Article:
Joyce Lim writes an update on a High Court decision on how the notice of a Board meeting need not contain the particulars of the business to be transacted at that meeting
The High Court in the recent case of Rozilawati binti Haji Basir v Nationwide Express Holdings Berhad & Ors  MLJU 1198 (see the grounds of judgment dated 18 August 2020) dealt with two issues relating to the Board meeting requirements for companies.
This seminar will cover all the common practical issues for companies arising from the movement control restriction. With the heightened risk of solvency-related issues, directors must also be aware of their responsibilities and the risks of personal liability.
This is a guest post by Gerard Tang and Tan Hei Zel. It is one of the 3 articles selected to be published on TML following our open call for submissions. We would like to thank everyone who sent in their articles. We hope to see more quality legal writing published, which will hopefully lead to vibrant discussions and thought leadership in the Malaysian legal industry.
The Companies (Exemption) (No. 2) Order 2020 (“Order”) has provided temporary reprieve from winding-up proceedings. The Order, issued by the Minister of Domestic Trade and Consumer Affairs (“Minister”), has extended the time frame to respond to a statutory demand up to six months. However, this article explains how the Order is potentially ultra vires and flawed.
The Order exempts all companies from section 466(1)(a) of the Companies Act 2016 (“Act”). Section 466(1)(a) provides for a statutory presumption of insolvency of a company where:
(a) the company is indebted in a sum exceeding the amount prescribed by the Minister;
(b) a notice of demand for the debt is served on the company; and
(c) the company fails to pay the debt within 21 days after service of the notice.
The exemption is applicable to notices served between 23 April 2020 and 31 December 2020. This exemption is subject to the condition that a company shall pay its debt within 6 months after service of the notice (“Condition”). This is a timely measure to tide businesses over during the economic downturn and a creative use of the exemption provision in the Act. However, we argue that the Order is potentially ultra vires and flawed. Continue reading →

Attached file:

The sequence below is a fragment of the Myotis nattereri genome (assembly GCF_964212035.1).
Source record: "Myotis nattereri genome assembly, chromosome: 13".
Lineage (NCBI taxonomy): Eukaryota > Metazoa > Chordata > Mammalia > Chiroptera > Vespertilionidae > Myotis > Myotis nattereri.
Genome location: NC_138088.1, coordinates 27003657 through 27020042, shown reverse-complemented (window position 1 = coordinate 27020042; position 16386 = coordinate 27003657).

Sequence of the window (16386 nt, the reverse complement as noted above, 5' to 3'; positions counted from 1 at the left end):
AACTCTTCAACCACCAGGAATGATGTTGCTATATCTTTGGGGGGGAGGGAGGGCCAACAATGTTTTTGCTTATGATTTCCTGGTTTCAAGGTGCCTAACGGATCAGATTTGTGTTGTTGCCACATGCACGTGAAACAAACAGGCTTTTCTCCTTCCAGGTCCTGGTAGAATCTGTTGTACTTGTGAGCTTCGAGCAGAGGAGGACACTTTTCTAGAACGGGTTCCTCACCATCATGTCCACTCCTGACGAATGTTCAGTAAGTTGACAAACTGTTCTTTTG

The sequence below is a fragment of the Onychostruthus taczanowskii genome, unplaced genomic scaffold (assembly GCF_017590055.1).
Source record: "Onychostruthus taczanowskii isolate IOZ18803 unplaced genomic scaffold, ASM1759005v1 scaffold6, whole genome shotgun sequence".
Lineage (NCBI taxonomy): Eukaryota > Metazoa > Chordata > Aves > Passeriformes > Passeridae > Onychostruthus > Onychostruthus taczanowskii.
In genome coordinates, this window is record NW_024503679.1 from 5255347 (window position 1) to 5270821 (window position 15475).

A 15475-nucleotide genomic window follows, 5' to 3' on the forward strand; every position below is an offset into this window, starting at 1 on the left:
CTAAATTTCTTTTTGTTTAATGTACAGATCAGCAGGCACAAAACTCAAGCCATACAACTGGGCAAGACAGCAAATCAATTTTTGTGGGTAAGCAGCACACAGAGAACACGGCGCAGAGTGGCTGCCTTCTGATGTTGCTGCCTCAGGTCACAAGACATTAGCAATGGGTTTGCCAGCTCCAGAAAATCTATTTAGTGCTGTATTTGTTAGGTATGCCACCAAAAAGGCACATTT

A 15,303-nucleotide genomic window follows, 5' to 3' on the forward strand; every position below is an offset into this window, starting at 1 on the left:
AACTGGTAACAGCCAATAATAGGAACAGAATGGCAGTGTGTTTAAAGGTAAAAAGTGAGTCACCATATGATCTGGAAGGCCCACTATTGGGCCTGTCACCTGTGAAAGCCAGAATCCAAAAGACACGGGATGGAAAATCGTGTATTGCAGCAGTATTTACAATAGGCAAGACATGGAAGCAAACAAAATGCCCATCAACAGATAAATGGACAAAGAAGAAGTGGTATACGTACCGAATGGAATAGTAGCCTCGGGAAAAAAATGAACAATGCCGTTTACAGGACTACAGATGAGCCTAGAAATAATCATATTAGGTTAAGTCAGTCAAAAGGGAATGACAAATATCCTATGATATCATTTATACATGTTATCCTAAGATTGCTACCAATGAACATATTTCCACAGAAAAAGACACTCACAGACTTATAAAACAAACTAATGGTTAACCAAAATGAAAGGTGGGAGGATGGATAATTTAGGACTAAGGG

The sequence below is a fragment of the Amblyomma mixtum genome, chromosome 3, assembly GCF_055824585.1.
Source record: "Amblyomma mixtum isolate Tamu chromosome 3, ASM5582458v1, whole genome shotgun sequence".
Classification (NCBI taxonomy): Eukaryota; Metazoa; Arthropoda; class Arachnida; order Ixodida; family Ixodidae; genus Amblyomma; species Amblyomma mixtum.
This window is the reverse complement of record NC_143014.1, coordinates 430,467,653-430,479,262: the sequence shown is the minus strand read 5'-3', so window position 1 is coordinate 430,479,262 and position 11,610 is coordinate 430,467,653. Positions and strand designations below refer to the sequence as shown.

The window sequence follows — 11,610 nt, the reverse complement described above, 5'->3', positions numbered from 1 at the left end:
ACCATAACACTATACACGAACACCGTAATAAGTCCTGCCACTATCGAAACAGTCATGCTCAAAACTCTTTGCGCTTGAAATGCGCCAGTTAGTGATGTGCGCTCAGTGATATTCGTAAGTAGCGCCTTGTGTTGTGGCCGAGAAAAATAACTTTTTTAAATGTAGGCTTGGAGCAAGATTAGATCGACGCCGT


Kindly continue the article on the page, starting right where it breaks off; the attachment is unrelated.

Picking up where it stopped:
In response to COVID-19, the UK has fast-tracked its Corporate Insolvency and Governance Bill (the PDF copy of the Bill is here and with helpful Explanatory Notes). The overarching objective of this Bill is to provide businesses with the breathing space they need to continue trading during this difficult time and to avoid insolvency. I set out seven of the key measures that UK is introducing and the possible reforms that Malaysia can adopt.
In my earlier post, arising from COVID-19, I had written about the Companies Commission of Malaysia (SSM) providing seven reliefs for companies. One of them is a temporary winding up protection for six months and the increase to the debt threshold to above RM50,000 in the statutory demand.
First, the Minister of Domestic Trade and Consumer Affairs (being the relevant Minister under the Companies Act 2016) has now exercised his powers under section 615 of the CA 2016 and gazetted the Companies (Exemption) (No. 2) Order 2020, which I will refer to as Exemption Order No. 2. This provides for the six-month period to respond to a statutory demand.
On 10 April 2020, the Companies Commission of Malaysia (SSM) announced that seven reliefs will be provided to companies in light of the COVID-19 outbreak and Malaysia’s Movement Control Order (MCO). These initiatives are very much welcomed. They range from temporary protection from winding up of companies, extension of time to lodge statutory documents, and an extension of time for the annual general meeting.
I will cover each of these seven reliefs and with some brief comments.